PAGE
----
The Grand Budapest Hotel: Wes Anderson Stays Strong

A Scripted Freelance Writer Writing Sample

*Beloved director, Wes Anderson, is in the headlines once again for his work on "The Grand Budapest Hotel". Find out what loyal fans and newcomers alike can expect from Anderson's latest. * Wes Anderson's "The Grand Budapest Hotel" has the storytelling techniques he's is known for —an offbeat sense of humor, distinct visual style and an interconnected sense of place — but the film also breaks brand new ground for the 45-year-old director. The recently released film uses a thoroughly contrived history, a creative use of miniature and an insane-but-genius multiple-frame story that shows an entire world in a few personal perspectives. "Grand Budapest" is familiar and inspired, elaborate and simple. It's the culmination of Wes Anderson's career and represents the most appreciable aspects of his style.

Comparison With Other Anderson Works

Anderson is deservedly beloved, but his career isn't spotless. "The Darjeeling Limited" and "The Life Aquatic with Steve Zissou suffered from wandering story lines and unrelatable characters, with grandiose or seemingly inconsequential problems. "Grand Budapest" gives us characters portrayed first as mere caricatures, soon proven deeply emotionally complex having both lovable and laughable qualities, all mindfully working to achieve their own version of a meaningful life. The story in "Grand Budapest" is a character drama carefully layered over a murder-mystery plot that provides the action and high stakes. It's comparable to Anderson's previous film, "Moonrise Kingdom," in which the character drama is heightened by young runaways caught in an increasingly threatening storm. These two films demonstrate that Wes Anderson has honed the craft of using action and suspense to better showcase his characters and increase audience investment.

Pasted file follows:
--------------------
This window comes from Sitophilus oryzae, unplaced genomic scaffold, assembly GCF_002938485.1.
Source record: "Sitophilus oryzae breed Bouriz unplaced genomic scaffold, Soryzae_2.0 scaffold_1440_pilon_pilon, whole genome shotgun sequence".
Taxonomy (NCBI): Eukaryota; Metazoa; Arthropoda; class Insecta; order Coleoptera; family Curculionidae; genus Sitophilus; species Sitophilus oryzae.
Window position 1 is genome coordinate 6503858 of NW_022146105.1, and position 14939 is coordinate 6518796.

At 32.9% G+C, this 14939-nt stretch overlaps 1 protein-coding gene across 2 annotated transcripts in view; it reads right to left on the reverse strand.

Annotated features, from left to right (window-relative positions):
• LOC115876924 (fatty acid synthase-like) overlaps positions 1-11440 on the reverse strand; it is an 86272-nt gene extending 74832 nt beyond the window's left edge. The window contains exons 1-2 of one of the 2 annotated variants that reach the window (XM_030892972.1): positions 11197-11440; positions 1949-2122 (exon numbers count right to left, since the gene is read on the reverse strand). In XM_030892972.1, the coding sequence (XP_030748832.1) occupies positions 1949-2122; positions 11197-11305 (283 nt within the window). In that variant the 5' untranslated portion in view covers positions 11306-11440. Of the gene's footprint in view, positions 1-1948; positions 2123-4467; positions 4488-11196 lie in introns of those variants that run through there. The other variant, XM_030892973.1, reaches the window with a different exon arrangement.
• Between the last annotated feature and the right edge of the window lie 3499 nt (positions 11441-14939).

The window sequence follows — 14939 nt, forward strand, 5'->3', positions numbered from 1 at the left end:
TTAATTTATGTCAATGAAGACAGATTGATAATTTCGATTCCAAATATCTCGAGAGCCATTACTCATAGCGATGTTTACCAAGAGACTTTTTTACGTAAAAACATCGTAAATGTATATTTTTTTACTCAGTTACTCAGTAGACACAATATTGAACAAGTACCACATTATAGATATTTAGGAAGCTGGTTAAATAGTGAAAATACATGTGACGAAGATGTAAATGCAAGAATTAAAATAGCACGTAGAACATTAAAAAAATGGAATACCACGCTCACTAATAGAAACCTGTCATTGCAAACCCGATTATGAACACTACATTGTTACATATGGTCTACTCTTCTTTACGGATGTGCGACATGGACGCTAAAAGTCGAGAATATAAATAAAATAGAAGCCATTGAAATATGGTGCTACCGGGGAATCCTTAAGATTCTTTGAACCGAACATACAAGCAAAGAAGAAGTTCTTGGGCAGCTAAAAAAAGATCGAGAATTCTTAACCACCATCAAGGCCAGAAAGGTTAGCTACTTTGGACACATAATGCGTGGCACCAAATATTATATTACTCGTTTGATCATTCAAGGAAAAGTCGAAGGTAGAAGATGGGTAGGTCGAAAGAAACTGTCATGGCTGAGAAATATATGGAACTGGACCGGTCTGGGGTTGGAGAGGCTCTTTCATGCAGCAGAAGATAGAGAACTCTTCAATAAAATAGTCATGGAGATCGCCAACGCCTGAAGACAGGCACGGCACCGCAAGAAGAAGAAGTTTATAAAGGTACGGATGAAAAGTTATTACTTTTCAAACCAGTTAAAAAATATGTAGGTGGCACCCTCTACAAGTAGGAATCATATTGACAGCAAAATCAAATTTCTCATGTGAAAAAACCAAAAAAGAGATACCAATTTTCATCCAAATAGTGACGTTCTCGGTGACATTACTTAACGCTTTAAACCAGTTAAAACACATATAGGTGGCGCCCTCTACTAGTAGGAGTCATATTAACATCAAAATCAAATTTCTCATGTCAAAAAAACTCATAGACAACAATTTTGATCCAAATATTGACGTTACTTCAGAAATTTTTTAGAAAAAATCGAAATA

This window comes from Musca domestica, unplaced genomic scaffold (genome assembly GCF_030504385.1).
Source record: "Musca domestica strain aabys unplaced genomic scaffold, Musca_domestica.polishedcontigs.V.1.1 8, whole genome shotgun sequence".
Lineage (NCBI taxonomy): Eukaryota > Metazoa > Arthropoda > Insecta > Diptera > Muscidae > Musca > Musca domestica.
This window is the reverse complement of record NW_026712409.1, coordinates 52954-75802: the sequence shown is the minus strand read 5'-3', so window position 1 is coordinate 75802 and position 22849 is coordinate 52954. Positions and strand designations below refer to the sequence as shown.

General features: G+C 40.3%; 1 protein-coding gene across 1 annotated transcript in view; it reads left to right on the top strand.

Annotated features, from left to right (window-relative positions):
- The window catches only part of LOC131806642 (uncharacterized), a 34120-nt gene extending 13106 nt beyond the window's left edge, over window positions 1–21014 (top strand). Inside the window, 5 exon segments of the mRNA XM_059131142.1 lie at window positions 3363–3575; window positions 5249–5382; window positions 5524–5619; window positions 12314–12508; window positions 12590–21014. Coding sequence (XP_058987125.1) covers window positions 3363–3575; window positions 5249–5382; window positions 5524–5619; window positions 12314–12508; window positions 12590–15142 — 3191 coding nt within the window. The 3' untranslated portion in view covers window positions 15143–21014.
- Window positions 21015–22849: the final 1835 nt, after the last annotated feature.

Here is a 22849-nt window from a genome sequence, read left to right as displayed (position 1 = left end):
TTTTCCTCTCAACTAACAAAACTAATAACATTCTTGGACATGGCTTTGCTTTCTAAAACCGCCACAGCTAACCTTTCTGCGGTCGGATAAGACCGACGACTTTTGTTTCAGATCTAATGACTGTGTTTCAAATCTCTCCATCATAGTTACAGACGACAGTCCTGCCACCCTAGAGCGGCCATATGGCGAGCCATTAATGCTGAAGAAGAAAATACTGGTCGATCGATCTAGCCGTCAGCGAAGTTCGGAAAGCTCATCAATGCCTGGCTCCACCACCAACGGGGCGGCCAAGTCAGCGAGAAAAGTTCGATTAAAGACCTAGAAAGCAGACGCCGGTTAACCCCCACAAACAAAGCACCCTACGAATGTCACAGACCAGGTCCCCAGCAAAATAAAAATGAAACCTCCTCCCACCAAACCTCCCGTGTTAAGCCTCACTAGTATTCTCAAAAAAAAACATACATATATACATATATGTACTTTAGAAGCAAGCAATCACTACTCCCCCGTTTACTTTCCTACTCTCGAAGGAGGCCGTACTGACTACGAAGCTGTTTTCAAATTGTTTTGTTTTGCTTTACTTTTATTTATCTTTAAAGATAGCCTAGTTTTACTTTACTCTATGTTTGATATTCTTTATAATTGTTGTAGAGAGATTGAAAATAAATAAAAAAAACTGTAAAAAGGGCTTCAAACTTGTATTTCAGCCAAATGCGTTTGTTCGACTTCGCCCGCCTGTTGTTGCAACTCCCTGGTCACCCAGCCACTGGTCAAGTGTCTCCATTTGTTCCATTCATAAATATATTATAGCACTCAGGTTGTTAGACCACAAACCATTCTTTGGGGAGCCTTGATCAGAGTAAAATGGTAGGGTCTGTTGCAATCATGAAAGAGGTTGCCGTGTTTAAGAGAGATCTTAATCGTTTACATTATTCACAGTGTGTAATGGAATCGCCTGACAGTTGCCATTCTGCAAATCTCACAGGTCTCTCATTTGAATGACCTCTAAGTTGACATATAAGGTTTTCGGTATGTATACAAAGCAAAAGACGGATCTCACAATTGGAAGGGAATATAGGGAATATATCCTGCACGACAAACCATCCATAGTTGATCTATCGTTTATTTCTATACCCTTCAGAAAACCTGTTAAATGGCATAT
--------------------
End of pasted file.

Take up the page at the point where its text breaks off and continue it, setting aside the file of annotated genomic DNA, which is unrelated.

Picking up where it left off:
Critical Reception

The "Grand Budapest Hotel" received overwhelmingly positive reviews across the board. Glenn Kenny of Roger Ebert Reviews captured the heart of Wes Anderson's accomplishment perfectly when he wrote, "What [Wes Anderson] does is his own thing, which in terms of achievement is... to conjure poignancy and tragedy in the context of realms spun off from but also fancifully, madly removed from dirt-under-your-fingernails reality." The occasional negative review described the film as self-indulgent and solipsistic, one deeming Wes Anderson's take on Europe and World Wars as "desperately touristy" (New York Post). It's important to remember that Anderson's Europe and history are intentionally and obviously made up. As the New York Times put it, "This movie makes a marvelous mockery of history, turning its horrors into a series of graceful jokes and mischievous gestures. You can call this escapism if you like. You can also think of it as revenge." Photo Credit: Joel Baker via Flickr.

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